Tuesday 28 March 2023

Flint Nodules

Richard Osgood and his team found an ovoid stone in their recent dig at Boles Barrow.

Photo with permission Richard Osgood

There has been some speculation as to what it might be. Rob Ixer kindly notes and supplied a photo of a fossil echinoid which is very similar, he writes:

"Photographs of the round-looking flint found recently a Boles Barrow show it has the shape and look of an echinoid, more specifically an echinocorys echinoid. These are a well-known and common fossils found in the Upper Cretaceous chalk of southern England, although not as abundant as irregularly-shaped flints associated with fossil sponges. 

They are uncommon (uncommonly recorded) finds within archaeological contexts and some have been confused with ‘marbles’, etc, especially if the rather insignificant ambulacra seen on echincorys are poorly preserved. Were the flint object to be an echinoid from the local chalk then it as not travelled far. 

The chalk also is the source of another misidentified material, namely rounded mammilated marcasite nodules. Many are brought into museums (almost as often as glass and metal working slags) and said to be meteorites, there is always a fiery tale. The correct identification leads inevitably to disbelief followed by disappointment of the finder. The find of a “natural pyrite meteorite” in a prehistoric shaman’s hut Bolkow Poland (the bedrock here is Cretaceous chalk)) being a prime example. Pyrite and marcasite haven’t been reported from meteorites the iron sulphide mineral is always troilite.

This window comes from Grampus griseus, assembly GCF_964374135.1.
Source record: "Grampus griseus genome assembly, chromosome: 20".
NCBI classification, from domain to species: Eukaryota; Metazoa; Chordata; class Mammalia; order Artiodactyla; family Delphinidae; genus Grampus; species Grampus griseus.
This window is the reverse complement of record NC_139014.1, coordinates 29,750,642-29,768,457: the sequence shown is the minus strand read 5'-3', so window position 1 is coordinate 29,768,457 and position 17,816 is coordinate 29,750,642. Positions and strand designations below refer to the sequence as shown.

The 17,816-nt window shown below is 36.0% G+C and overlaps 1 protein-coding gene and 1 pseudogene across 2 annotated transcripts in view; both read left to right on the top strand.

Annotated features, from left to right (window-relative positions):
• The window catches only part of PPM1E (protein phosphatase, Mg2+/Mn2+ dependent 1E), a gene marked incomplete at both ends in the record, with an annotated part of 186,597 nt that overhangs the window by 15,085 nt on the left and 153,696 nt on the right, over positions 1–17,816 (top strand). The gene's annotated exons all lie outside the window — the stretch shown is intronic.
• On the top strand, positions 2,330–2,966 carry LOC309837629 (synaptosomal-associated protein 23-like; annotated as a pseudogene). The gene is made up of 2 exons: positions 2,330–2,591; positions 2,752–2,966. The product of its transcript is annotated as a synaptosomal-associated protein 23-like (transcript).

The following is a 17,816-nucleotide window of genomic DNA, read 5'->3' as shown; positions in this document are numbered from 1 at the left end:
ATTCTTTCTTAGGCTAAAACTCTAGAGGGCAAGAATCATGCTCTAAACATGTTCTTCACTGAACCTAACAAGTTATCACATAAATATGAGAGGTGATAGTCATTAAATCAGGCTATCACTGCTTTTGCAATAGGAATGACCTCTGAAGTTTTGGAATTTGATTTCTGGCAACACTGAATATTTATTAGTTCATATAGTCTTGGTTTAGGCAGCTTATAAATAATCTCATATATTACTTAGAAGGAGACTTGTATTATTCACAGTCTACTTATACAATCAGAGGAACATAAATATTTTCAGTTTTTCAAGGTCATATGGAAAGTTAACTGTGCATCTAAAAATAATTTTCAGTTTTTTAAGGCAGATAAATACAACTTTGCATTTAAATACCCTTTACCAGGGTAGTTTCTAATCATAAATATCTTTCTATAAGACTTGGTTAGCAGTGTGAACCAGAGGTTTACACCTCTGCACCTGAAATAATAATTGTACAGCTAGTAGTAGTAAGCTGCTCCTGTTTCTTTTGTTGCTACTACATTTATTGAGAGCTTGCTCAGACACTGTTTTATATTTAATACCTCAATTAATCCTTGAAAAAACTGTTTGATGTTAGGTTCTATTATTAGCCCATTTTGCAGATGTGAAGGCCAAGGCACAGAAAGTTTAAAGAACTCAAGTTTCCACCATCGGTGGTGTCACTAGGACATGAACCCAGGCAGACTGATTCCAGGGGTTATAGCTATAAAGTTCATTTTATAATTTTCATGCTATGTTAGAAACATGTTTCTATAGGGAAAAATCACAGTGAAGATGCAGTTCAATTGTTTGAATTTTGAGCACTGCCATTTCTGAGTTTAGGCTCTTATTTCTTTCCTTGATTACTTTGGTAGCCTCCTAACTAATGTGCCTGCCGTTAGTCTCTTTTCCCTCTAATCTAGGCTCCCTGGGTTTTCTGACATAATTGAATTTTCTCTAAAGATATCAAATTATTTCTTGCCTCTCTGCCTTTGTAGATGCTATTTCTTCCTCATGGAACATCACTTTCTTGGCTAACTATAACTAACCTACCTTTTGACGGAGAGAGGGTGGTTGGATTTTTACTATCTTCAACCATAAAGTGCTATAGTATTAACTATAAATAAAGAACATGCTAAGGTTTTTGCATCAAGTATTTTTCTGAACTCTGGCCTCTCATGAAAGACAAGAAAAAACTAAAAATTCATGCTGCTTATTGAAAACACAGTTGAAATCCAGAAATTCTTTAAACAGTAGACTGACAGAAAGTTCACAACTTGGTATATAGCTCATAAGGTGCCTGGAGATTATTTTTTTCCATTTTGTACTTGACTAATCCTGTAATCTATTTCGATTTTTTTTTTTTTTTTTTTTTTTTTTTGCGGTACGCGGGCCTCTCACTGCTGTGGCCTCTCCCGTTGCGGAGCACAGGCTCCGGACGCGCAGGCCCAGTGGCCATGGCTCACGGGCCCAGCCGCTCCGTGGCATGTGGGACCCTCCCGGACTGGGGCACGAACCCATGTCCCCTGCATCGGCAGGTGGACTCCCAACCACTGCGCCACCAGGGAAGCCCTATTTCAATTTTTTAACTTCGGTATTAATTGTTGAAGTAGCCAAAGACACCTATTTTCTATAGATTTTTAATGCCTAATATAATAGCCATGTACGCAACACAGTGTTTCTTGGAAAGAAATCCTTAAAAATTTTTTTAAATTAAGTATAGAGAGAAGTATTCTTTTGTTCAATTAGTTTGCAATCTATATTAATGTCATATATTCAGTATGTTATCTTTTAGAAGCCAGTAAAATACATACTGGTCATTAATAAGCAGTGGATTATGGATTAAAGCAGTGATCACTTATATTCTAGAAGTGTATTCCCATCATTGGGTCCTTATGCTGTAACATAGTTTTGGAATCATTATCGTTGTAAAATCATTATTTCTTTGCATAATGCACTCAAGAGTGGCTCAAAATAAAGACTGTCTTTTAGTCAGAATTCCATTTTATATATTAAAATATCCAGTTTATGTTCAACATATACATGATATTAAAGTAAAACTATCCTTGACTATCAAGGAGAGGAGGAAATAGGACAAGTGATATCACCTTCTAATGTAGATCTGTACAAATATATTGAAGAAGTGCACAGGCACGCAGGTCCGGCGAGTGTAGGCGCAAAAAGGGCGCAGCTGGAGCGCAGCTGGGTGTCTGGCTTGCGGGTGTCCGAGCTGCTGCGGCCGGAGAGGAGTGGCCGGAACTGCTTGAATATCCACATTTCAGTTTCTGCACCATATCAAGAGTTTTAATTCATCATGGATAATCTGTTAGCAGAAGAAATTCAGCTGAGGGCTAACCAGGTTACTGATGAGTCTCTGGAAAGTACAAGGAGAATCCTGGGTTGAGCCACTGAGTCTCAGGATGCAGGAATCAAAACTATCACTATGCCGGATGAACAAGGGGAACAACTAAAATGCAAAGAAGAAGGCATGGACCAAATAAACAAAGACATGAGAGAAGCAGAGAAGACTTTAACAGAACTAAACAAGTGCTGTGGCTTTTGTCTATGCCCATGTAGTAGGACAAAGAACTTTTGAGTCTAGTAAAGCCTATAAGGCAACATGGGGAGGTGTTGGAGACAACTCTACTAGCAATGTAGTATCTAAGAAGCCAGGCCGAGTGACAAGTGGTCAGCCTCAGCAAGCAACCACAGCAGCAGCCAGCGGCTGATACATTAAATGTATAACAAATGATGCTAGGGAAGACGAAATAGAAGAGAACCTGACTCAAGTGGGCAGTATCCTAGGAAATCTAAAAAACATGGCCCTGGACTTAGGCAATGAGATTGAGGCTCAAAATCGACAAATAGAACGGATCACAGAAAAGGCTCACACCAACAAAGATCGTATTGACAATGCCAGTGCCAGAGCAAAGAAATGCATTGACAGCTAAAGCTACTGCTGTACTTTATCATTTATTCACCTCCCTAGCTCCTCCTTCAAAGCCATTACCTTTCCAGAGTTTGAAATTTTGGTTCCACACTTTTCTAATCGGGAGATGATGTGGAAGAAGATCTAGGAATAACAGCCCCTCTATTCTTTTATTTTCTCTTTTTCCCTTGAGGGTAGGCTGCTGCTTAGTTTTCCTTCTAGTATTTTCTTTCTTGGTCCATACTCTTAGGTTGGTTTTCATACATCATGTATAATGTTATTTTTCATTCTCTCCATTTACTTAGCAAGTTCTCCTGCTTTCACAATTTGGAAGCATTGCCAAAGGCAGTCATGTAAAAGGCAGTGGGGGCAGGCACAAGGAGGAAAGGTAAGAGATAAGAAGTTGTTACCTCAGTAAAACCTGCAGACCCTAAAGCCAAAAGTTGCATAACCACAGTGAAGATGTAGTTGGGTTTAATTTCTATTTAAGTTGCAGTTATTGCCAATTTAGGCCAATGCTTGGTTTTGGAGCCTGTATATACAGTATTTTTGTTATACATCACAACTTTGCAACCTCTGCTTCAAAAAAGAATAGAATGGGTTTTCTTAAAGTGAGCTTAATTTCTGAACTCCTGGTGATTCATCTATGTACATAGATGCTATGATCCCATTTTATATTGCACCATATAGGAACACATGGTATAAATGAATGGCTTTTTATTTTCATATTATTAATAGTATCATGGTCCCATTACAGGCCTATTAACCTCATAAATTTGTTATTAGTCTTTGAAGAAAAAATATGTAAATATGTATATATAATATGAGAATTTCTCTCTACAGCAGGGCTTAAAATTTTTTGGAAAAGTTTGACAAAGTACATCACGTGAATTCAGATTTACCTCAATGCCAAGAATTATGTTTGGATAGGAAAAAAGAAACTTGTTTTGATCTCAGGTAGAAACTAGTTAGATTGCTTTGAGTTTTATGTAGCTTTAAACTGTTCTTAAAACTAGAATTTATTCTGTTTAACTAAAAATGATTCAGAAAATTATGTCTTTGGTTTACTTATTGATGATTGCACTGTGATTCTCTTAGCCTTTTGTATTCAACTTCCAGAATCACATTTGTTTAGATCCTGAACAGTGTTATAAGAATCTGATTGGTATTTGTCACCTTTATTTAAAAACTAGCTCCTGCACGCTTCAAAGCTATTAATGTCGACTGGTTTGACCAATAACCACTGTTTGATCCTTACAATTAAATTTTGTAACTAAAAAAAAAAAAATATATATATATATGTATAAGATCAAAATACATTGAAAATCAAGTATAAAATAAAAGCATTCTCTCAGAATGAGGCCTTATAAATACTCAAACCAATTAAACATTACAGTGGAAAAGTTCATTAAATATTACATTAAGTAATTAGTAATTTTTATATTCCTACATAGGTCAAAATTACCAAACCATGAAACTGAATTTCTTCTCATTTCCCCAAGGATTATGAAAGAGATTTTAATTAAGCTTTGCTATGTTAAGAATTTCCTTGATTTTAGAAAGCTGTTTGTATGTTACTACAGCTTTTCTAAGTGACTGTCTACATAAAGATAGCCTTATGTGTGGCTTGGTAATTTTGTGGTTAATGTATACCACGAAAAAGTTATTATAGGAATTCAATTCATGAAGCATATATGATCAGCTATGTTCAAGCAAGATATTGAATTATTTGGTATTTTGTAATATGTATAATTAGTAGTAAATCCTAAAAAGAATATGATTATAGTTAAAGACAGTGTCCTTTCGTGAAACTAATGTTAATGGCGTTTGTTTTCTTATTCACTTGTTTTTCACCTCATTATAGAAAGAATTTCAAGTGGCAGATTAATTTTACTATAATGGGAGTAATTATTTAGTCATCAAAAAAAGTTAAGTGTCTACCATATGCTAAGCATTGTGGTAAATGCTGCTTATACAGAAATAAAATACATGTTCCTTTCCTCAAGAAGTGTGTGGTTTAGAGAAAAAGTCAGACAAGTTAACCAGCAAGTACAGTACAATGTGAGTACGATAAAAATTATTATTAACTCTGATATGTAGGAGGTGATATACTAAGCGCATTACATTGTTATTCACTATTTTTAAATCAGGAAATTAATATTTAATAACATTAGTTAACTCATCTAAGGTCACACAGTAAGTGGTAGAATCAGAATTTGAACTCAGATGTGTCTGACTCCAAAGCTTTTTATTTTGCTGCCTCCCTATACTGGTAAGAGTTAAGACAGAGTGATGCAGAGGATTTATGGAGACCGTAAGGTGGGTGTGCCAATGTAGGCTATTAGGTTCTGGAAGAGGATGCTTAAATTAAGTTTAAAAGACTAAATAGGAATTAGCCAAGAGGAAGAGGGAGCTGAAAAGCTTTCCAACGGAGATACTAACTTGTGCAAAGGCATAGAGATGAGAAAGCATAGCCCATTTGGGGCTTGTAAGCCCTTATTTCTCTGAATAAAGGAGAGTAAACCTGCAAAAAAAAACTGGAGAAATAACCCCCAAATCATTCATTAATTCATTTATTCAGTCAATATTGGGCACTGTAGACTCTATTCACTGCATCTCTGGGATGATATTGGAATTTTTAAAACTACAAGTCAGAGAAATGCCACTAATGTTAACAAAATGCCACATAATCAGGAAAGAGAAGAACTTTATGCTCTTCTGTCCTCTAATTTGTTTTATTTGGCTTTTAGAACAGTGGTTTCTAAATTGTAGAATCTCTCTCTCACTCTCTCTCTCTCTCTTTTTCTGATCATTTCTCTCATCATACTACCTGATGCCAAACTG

Hence this flint requires a careful inspection by a Mesozoic specialist before further speculation. I doubt this will be the find of the century."

So a fossil echinoid is very likely, a natural flint nodule quite likely and a river pebble brought onto site as a hammer stone a possibility but it appears to lack percussion marks. Other suggestions such as a stone curlew egg can be dismissed.

Some of the flint nodules in my cabinet.

As an experiment I asked bard.google.com to write the rest of this post.

Flint nodules form when silica, which is a component of quartz, precipitates out of a solution and replaces the chalk. The silica comes from the skeletons of tiny sponges and siliceous planktonic micro-organisms (diatoms, radiolarians) that lived in the late Cretaceous period (60-95 million years ago).

The process begins with the silica-rich skeletons of these organisms dissolving in the seawater. This leaves a solution of silica in the water. At a shallow depth beneath the seafloor, the chemical conditions are right for the silica to form into flint, which literally replaces the chalk, creating nodules of flint of odd shapes and sizes and sometimes in continuous layers.

Flint nodules can be found in many parts of the world, including Europe, Asia, and North America. They are often used to make tools and weapons, as they are very hard and can be easily sharpened. 

Fossil echinoids These fossils are commonly known as thunderstones, fairy loaves, or shepherds' crowns. 

Fossil echinoids are not archaeological, but they can be found in archaeological sites. They are formed when a sea urchin dies and its hard shell is buried in sediment. Over time, the sediment hardens into rock, and the urchin's shell is preserved as a fossil.

Fossil echinoids can be found in many parts of the world, including Europe, Asia, and North America. They are often used to study the evolution of sea urchins and to understand the ancient environments in which they lived.

There are a few cases where fossil echinoids have been found in archaeological sites. For example, in 2016, a team of archaeologists found a fossil echinoid with an Anglo-Saxon inscription on it in London. The inscription was interpreted as a religious symbol, and the discovery suggests that early Christians may have used echinoids as religious objects.

However, fossil echinoids are not typically considered to be archaeological artifacts. They are more commonly seen as geological objects that can provide insights into the ancient world.

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